Blom continues: “How nice would it be if you had all kinds of parties – companies, a number of homeowners, public transport – that are physically close to each other and work together in the supply and demand of energy. In this way you move from a central energy source to smaller, decentralized providers. The mutual settlement of these can easily be done via a local blockchain.”

‘The initiative must come from the business community’

According to Jesse Stammers, business development manager at engineering company Antea Group, the challenges of local grids are not so much in the technical field, but more in the field of organization. “These kinds of tasks are so big, you can’t do it alone. You are in a complex field with all kinds of stakeholders and then you have to organize it together.”

Van Geffen recognizes this: “We spoke with a number of potential buyers of the idea, such as Stedin, the municipality of Rotterdam and transport company RET. But then you see, for example, that the rail world is completely different from the power supply infrastructure. In addition to finding technical solutions with which you try to connect those systems, you are also linking legislation in a political environment. This is a huge challenge, but together our companies have the technical and organizational knowledge needed for such large infrastructure projects.”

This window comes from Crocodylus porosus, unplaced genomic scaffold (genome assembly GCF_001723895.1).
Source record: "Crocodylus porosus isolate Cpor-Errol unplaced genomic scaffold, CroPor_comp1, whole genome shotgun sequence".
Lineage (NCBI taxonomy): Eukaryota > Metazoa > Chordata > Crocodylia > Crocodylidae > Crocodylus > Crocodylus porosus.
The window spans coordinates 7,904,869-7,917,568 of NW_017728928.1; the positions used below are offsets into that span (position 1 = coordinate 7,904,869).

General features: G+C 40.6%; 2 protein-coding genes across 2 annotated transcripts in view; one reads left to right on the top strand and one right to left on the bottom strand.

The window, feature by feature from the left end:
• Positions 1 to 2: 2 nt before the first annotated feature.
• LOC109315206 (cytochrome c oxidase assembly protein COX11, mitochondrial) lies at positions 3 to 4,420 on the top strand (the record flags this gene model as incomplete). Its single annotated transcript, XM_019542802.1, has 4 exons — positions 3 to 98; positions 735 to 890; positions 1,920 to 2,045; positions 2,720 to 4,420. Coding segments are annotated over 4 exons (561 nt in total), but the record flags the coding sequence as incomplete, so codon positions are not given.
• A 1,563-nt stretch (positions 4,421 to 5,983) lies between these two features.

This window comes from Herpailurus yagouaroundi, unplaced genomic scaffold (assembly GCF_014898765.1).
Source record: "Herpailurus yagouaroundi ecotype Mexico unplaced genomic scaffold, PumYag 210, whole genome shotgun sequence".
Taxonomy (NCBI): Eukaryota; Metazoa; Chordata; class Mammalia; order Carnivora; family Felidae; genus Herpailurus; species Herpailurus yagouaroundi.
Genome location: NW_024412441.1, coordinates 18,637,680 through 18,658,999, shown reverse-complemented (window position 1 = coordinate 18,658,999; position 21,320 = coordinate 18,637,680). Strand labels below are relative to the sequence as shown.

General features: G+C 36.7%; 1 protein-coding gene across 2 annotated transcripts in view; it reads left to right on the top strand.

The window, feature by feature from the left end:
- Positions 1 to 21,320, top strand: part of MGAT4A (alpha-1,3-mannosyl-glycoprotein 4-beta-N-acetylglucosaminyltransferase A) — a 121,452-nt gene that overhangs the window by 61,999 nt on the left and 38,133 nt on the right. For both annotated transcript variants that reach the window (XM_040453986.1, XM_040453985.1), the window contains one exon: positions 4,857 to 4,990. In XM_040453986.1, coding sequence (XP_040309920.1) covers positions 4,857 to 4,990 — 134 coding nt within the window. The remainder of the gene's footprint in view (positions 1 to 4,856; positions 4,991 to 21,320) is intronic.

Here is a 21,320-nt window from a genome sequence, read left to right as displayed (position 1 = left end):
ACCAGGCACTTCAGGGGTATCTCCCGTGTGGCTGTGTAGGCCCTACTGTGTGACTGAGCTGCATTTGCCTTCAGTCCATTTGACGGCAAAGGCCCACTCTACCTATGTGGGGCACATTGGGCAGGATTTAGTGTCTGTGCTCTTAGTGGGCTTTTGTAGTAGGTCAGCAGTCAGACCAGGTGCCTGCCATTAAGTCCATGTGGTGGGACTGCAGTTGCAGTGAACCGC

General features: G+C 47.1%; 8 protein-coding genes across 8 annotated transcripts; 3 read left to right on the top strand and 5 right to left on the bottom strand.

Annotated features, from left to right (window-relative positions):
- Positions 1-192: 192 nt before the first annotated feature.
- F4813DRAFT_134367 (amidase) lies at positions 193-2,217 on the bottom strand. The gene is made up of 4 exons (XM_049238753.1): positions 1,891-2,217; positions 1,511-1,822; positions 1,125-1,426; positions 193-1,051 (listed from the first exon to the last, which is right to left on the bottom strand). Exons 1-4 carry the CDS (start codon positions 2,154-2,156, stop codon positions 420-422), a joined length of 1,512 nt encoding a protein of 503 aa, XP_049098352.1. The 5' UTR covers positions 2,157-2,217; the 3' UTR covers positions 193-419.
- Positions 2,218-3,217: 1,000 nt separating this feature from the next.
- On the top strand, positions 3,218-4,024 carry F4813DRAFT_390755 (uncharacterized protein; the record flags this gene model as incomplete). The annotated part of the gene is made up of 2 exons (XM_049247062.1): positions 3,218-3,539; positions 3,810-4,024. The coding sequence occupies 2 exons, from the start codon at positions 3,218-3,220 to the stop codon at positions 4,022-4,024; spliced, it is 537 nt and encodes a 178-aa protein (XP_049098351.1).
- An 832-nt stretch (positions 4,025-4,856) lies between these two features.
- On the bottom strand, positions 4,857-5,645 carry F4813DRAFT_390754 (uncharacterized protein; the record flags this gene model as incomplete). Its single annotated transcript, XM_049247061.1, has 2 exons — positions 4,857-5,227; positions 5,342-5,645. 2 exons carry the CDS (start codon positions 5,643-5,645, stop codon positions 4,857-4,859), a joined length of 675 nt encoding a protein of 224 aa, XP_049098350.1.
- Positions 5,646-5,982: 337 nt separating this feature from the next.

The knowledge of Centric, Strukton and Antea Group in the field of “smart cities” complement each other well, Blom also believes. “When it comes to connecting the power grids, Strukton knows all about it. And when it comes to what it really looks like in the outside world, the experience of the engineering firm Antea Group is very valuable. Centric, on the other hand, has a lot of experience with regulations in the field of the living environment and supporting software for governments. Municipalities and energy companies are not equipped for this, the initiative for setting up local grids must come from the business community.”

The certainty that generated electricity is actually purchased

Despite all these organizational challenges, the most important element for this plan is already there, according to Blom: the will to become more sustainable. “You can already see it with citizens, with the large number of solar panels that are being installed. But then it cannot be the case that you are punished because your generated power cannot be delivered to the grid. That is why we want to introduce local grids, so that all participants gain certainty through mutual agreements.”

Moreover, local grids provide ownership, continues Blom. “Look at the construction of windmills. Initially, no one wants such a thing in their backyard. But when you receive the power from a windmill in your area directly, people will accept it much faster. The same applies to local grids in cities. You think: this is my grid, and I’m also reaping the benefits myself.”